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Amid the tensions, the Russian military test-fired a Topol intercontinental ballistic missile. Fired from a launch pad in southern Russia, it hit a designated target on a range leased by Russia from Kazakhstan.
The new Ukrainian leadership in Kiev, which Putin does not recognize, has accused Moscow of a military invasion in Crimea, which the Russian leader denied.
Ukraine’s prime minister expressed hope that a negotiated solution could be found. Arseniy Yatsenyuk told a news conference that both governments were gradually beginning to talk again.
"We hope that Russia will understand its responsibility in destabilizing the security situation in Europe, that Russia will realize that Ukraine is an independent state and that Russian troops will leave the territory of Ukraine," he said.
In his hour-long meeting with reporters, Putin said Russia had no intention of annexing Crimea, while insisting its residents have the right to determine the region’s status in a referendum later this month. Tensions "have been settled," he declared.
He said massive military maneuvers Russia has conducted involving 150,000 troops near Ukraine’s border were previously planned and unrelated to the current situation in Ukraine. Russia announced that Putin had ordered the troops back to their bases.
Putin hammered away at his message that the West was to blame for Ukraine’s turmoil, saying its actions were driving Ukraine into anarchy. He warned that any sanctions the United States and European Union place on Russia will backfire.
American threats of punitive measures are "failure to enforce its will and its vision of the right and wrong side of history," Russia’s Foreign Ministry said — a swipe at President Barack Obama’s statement a day earlier that Russia was "on the wrong side of history."
In Washington, Obama shot back. Moves to punish Putin put the U.S. on "the side of history that, I think, more and more people around the world deeply believe in, the principle that a sovereign people, an independent people, are able to make their own decisions about their own lives."
"And, you know, Mr. Putin can throw a lot of words out there, but the facts on the ground indicate that right now he is not abiding by that principle," Obama said.
The EU was to hold an emergency summit Thursday on whether to impose sanctions.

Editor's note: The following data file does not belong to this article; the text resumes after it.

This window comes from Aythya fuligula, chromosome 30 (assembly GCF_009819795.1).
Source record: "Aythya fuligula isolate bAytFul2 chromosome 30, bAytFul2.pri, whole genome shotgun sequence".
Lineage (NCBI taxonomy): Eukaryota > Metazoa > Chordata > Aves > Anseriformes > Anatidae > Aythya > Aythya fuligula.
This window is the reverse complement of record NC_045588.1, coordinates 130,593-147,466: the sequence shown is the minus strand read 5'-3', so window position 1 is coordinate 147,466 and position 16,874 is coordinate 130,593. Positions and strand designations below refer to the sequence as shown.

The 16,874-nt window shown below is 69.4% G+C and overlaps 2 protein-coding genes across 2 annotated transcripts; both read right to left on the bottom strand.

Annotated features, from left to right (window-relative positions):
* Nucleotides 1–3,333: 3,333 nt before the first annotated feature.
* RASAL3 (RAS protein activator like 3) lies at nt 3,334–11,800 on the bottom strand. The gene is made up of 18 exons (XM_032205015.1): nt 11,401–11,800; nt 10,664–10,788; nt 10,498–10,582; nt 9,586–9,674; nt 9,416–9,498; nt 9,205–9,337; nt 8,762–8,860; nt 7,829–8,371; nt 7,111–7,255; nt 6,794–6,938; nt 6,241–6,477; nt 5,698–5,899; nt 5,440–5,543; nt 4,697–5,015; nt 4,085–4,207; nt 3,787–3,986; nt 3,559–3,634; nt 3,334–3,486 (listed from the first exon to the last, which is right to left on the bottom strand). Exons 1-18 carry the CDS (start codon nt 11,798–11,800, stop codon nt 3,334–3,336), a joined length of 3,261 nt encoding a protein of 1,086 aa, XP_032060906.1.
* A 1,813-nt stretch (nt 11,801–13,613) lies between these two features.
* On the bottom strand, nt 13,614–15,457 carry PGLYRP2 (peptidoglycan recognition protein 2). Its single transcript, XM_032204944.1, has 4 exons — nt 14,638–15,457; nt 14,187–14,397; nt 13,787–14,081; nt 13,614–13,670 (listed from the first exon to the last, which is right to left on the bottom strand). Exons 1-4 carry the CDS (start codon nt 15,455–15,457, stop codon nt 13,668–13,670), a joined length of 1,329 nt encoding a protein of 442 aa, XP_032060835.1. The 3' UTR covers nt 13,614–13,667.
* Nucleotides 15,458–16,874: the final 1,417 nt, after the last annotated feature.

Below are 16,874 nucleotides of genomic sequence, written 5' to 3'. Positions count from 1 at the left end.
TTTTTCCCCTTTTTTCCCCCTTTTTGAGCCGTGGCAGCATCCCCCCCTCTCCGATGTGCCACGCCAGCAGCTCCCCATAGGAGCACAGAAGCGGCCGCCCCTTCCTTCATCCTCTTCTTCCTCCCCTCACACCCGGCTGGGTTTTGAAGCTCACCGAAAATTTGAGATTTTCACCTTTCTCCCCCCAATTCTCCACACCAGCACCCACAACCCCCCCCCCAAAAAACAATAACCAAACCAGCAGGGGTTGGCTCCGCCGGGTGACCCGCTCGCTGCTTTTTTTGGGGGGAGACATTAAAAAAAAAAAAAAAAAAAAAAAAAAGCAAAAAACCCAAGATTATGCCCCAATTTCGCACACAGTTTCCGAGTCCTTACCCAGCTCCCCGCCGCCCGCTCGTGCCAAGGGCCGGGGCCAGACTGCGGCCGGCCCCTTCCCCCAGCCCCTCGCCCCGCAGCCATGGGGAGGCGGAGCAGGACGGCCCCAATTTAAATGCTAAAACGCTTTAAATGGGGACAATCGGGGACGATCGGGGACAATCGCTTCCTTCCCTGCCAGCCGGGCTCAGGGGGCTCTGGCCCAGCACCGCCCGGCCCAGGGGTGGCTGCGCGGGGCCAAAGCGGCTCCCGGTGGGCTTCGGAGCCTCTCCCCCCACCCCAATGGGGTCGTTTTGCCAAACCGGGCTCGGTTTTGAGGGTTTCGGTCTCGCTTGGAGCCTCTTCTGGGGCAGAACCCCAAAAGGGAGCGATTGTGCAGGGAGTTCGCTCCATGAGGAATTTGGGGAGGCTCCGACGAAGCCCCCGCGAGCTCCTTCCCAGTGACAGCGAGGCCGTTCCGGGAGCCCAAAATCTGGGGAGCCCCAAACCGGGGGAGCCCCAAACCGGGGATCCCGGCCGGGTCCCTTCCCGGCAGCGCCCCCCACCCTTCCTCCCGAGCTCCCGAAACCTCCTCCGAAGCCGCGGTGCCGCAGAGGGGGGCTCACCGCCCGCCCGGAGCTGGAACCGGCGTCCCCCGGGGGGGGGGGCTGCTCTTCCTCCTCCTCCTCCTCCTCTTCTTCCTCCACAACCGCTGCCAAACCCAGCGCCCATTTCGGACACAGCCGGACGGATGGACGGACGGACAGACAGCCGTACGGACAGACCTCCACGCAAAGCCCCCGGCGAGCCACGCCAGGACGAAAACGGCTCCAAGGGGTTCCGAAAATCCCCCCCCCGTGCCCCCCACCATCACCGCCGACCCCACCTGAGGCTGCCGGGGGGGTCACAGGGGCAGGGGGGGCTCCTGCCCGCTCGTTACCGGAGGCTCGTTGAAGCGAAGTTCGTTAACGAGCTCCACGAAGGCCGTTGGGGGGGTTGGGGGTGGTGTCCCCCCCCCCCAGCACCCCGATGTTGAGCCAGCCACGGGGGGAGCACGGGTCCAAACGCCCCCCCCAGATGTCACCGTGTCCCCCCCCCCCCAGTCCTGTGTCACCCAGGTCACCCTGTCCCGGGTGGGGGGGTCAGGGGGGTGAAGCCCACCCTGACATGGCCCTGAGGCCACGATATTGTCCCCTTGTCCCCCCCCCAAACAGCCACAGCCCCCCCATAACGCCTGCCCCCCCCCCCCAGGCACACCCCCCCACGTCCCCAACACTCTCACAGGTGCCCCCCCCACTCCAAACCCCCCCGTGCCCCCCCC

Moscow has insisted that the Russian military deployment in Crimea has remained within the limits set by a bilateral agreement concerning Russia’s Black Sea Fleet military base there. At the United Nations, Russia’s ambassador to the U.N., Vitaly Churkin, said Russia was entitled to deploy up to 25,000 troops in Crimea under that agreement.
Putin also asserted that Ukraine’s 22,000-strong force in Crimea had dissolved and its arsenals had fallen under the control of the local government. He didn’t explain if that meant the Ukrainian soldiers had just left their posts or if they had switched allegiance from Kiev to the local pro-Russian government.
Putin accused the West of using fugitive President Viktor Yanukovych’s decision in November to ditch a pact with the EU in favor of closer ties with Russia to fan the protests that drove him from power and plunged Ukraine into turmoil.
"I have told them a thousand times ‘Why are you splitting the country?’" he said.
While he said he still considers Yanukovych to be Ukraine’s legitimate president, he acknowledged that the fallen leader has no political future — and said Russia gave him shelter only to save his life. Ukraine’s new government wants to put Yanukovych on trial for the deaths of over 80 people during protests last month in Kiev.
Putin had withering words for Yanukovych, with whom he has never been close.
Asked if he harbors any sympathy for the fugitive president, Putin replied that he has "quite opposite feelings."
Sullivan reported from Crimea. Associated Press writers Ivan Sekretarev in Sevastopol, Juergen Baetz in Brussels and Raul Gallego in Crimea contributed to this report.
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